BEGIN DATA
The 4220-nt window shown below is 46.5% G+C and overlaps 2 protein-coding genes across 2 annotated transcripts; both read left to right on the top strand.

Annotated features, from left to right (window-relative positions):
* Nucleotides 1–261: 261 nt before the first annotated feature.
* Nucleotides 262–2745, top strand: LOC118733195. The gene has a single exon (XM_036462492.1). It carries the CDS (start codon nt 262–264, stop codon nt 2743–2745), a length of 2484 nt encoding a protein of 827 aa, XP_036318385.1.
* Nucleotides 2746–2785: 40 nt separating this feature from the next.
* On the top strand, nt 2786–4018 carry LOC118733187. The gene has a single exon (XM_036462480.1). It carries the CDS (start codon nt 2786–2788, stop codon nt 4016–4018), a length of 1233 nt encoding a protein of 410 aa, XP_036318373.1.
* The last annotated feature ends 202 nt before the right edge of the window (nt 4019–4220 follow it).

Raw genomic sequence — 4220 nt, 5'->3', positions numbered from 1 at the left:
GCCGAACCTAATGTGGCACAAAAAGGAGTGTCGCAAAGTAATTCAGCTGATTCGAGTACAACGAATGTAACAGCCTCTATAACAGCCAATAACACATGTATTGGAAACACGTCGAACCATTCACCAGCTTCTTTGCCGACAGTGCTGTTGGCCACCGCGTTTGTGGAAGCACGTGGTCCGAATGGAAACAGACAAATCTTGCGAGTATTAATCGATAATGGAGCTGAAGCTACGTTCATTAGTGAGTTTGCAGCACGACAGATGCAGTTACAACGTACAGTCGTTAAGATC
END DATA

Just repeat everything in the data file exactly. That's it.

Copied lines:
The 4220-nt window shown below is 46.5% G+C and overlaps 2 protein-coding genes across 2 annotated transcripts; both read left to right on the top strand.

Annotated features, from left to right (window-relative positions):
* Nucleotides 1–261: 261 nt before the first annotated feature.
* Nucleotides 262–2745, top strand: LOC118733195. The gene has a single exon (XM_036462492.1). It carries the CDS (start codon nt 262–264, stop codon nt 2743–2745), a length of 2484 nt encoding a protein of 827 aa, XP_036318385.1.
* Nucleotides 2746–2785: 40 nt separating this feature from the next.
* On the top strand, nt 2786–4018 carry LOC118733187. The gene has a single exon (XM_036462480.1). It carries the CDS (start codon nt 2786–2788, stop codon nt 4016–4018), a length of 1233 nt encoding a protein of 410 aa, XP_036318373.1.
* The last annotated feature ends 202 nt before the right edge of the window (nt 4019–4220 follow it).

Raw genomic sequence — 4220 nt, 5'->3', positions numbered from 1 at the left:
GCCGAACCTAATGTGGCACAAAAAGGAGTGTCGCAAAGTAATTCAGCTGATTCGAGTACAACGAATGTAACAGCCTCTATAACAGCCAATAACACATGTATTGGAAACACGTCGAACCATTCACCAGCTTCTTTGCCGACAGTGCTGTTGGCCACCGCGTTTGTGGAAGCACGTGGTCCGAATGGAAACAGACAAATCTTGCGAGTATTAATCGATAATGGAGCTGAAGCTACGTTCATTAGTGAGTTTGCAGCACGACAGATGCAGTTACAACGTACAGTCGTTAAGATC